But let's try to maintain some bookish focus: what do book reviewers actually think of Waxman's work? Robert Sklar (WaPo) observes that "no one comes out looking good, as is usual in the Hollywood-behind-the-scenes genre," but concedes that "Waxman tells a fast-paced and always absorbing story of how some of the most significant American movies of the era...got written, financed and made" and celebrates her "journeywoman legwork." David Gates (Newsweek) slams the writing (although it's not fully possible to accept the criticism that somebody uses journalistic clichés when you're told she "[can't] write a lick") while praising the "thorough research," but really isn't so much reviewing Waxman's book as reporting on its story, although he juxtaposes it quite interestingly with a new Orson Welles bio. Michael Machovsky (Pittsburgh Tribune-Review) highlights some of the behind-the-scenes tales, in what appears to be a profile-review (based on the number of "Waxman says" in the story), and observes, "What's amazing is how these directors pushed their often very unmarketable ideas through a studio system that seems designed to shoot down original ideas and sand the edges off challenging films."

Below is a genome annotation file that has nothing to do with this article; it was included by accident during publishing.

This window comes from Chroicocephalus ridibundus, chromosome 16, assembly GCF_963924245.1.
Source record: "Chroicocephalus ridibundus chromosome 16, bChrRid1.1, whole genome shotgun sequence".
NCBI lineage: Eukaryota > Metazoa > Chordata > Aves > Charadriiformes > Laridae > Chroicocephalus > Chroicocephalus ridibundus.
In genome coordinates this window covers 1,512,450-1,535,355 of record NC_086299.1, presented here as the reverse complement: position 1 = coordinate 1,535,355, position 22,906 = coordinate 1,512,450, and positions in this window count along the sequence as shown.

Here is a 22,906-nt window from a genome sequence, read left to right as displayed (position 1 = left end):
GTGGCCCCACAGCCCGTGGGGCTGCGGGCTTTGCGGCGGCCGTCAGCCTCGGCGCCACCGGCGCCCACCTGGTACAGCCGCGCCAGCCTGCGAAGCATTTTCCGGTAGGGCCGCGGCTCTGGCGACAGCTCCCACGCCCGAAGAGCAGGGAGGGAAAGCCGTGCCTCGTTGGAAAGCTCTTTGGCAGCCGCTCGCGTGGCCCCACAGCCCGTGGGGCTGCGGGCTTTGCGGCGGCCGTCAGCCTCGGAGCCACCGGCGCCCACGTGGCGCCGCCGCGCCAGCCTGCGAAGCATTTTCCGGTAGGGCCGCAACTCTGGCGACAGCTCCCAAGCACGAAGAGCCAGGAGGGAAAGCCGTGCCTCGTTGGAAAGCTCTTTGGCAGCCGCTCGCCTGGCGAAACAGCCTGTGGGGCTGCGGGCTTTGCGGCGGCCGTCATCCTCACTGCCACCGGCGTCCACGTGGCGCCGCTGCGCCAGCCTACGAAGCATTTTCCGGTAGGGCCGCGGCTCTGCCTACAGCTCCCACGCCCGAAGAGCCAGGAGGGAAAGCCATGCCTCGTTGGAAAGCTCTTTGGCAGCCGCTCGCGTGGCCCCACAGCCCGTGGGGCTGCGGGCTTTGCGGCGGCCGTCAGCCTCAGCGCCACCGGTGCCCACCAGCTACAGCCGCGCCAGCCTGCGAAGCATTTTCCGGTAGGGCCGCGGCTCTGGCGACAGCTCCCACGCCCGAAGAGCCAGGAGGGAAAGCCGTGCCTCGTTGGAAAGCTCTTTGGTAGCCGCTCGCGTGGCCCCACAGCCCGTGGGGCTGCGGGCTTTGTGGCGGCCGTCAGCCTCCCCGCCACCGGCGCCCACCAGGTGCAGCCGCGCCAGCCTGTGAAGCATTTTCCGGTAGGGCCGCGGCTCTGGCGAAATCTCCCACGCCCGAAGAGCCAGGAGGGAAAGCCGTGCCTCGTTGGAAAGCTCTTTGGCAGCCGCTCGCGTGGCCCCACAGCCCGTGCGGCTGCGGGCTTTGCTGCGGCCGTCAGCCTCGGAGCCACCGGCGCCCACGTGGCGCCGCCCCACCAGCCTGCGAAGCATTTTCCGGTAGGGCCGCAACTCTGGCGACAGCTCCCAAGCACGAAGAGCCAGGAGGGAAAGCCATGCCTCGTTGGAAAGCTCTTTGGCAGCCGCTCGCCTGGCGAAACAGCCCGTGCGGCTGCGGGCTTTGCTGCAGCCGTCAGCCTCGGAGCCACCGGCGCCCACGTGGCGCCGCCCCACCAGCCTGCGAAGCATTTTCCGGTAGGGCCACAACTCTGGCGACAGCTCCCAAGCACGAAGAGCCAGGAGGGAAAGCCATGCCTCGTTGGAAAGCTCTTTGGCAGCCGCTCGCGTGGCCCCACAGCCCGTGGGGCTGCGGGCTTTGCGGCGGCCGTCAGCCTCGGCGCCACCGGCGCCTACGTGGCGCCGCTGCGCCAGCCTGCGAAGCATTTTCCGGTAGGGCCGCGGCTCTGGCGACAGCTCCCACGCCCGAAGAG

Rene Rodriguez (Miami Herald) picks up on that iconoclasm, contrasting Waxman's contemporary directors with the vanguard of "the last great era of American movies"--the 1970s (essentially duplicating the Easy Riders, Raging Bulls pantheon)--before concluding that the book "winds up heartily supporting the much-debated auteur theory, which claims that despite the collaborative nature of filmmaking, the director is ultimately the 'author' of a movie." An unnamed reviewer (Savannah Morning News) doesn't have a lot of space to discuss Rebels, but he comes away thinking "those rebels didn't quite conquer Hollywood... More and more, it looks as if they merely survived it."

    posted by ron @ Wednesday, March 2, 2005 | Permanent link

Tuesday, March 1, 2005
    Too Good to Be Science Fiction or Fantasy...

    Last week, I mentioned in passing the NYTBR review by Tom Perrotta of Nice Big American Baby, a new collection of short stories from Judy Budnitz. As you might recall, he was generally enthusiastic; although he admits his personal preference against the "new unrealism" type of stories Budnitz usually writes, he also finds her work "wildly imaginative, frequently thought-provoking and occasionally maddening."